While humans suffered in olden times from innumerable maladies and diseases, they experimented with plant cures. But how would they know what plant to use? Out of frustration probably developed the concept of the plant "signature." Religious people taught that God provided visual cues, because plants were placed on earth for the good of mankind. The key to human use of plants was hidden in the form (signature) of the plant itself, so look closely for the label from God that permits us to recognize and utilize these plants for the benefit of life.

Signature plants were probably first recognized in ancient China, where there was a classification that correlated plant features to human organs.

Yang (primitive male) was associated with strongly acting plants; ailments of the upper half of the body were treated with upper parts of plants. Yin (primitive female) was associated with plants having moderate action and those with bitter, sour, salty, and sweet tastes; ailments of lower parts of the body were treated with below-ground plant parts.

In Western cultures signature plants emerged for medical uses during the Middle Ages, when people believed that human destiny was determined by the stars (astrology) and everything upon the earth was erected for the sake of mankind. Each plant had magic (power) either to benefit or to destroy us.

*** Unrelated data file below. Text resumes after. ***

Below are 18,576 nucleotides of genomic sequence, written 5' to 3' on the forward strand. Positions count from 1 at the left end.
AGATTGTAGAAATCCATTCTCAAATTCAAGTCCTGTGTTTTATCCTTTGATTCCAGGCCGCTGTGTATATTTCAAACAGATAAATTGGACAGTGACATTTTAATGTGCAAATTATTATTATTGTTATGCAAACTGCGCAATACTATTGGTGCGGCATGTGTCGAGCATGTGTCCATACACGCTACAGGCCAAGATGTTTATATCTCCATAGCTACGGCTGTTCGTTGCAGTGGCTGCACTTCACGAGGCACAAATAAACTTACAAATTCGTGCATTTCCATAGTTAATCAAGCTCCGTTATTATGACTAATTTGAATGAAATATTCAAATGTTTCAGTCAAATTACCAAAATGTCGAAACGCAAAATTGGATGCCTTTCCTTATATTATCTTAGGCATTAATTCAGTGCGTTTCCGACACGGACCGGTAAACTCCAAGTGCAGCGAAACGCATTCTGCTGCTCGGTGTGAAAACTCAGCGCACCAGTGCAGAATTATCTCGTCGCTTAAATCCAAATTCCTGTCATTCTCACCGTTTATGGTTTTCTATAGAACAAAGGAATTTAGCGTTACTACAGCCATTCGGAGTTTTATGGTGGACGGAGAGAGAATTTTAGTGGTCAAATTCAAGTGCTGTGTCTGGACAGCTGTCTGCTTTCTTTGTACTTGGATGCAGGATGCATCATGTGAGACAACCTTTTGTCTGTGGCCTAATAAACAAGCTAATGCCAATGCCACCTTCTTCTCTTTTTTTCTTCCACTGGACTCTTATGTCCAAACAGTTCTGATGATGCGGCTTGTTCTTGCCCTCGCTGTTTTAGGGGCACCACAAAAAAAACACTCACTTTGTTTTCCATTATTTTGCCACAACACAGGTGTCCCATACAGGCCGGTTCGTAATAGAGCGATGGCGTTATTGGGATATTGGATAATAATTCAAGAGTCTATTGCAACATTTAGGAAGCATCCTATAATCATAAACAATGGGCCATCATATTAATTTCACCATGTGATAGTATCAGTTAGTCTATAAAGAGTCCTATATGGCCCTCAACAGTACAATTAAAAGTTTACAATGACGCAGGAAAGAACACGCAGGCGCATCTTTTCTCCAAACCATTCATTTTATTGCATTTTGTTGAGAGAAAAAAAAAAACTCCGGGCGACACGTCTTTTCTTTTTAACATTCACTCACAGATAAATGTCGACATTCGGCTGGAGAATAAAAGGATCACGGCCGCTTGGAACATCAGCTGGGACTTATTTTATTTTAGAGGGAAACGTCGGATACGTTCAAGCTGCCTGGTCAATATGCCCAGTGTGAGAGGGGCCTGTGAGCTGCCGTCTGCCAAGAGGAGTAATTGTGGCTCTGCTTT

The most famous advocate of signature plants was Philippus Aureolus Theophrastus Bombastus von Hohenheim. This Swiss citizen later adopted the Latin name Paracelsus and published the literary theory entitled Doctrine of Signatures. During the first half of the 16th century, Paracelsus traveled throughout Europe and to Asia and Egypt, curing people with his concoctions. He experimented with new plants in search of more treatment and solutions. As a professor of medicine at the University of Basel, in front of students he burned classical medical books by Theophrastus, Galen, Dioscorides, and Avicenna, but not Hippocrates.

The Doctrine of Signatures was highly developed during the European Renaissance. This interest paralleled the widespread belief in an overall unity of Nature.

Many vernacular names of temperate plants tell us how plants were once used to cure human ailments. Such uses were fueled by fertile imaginations. In general, long-lived plants were used to lengthen a personís life, and plants with rough stems and leaves were believed effective to heal diseases that destroy the smoothness of the skin. Plants with yellow sap were cures for jaundice, and roots with jointed appearance were the antidote for scorpion bites. Flowers shaped like a butterfly became cures for insect bites.


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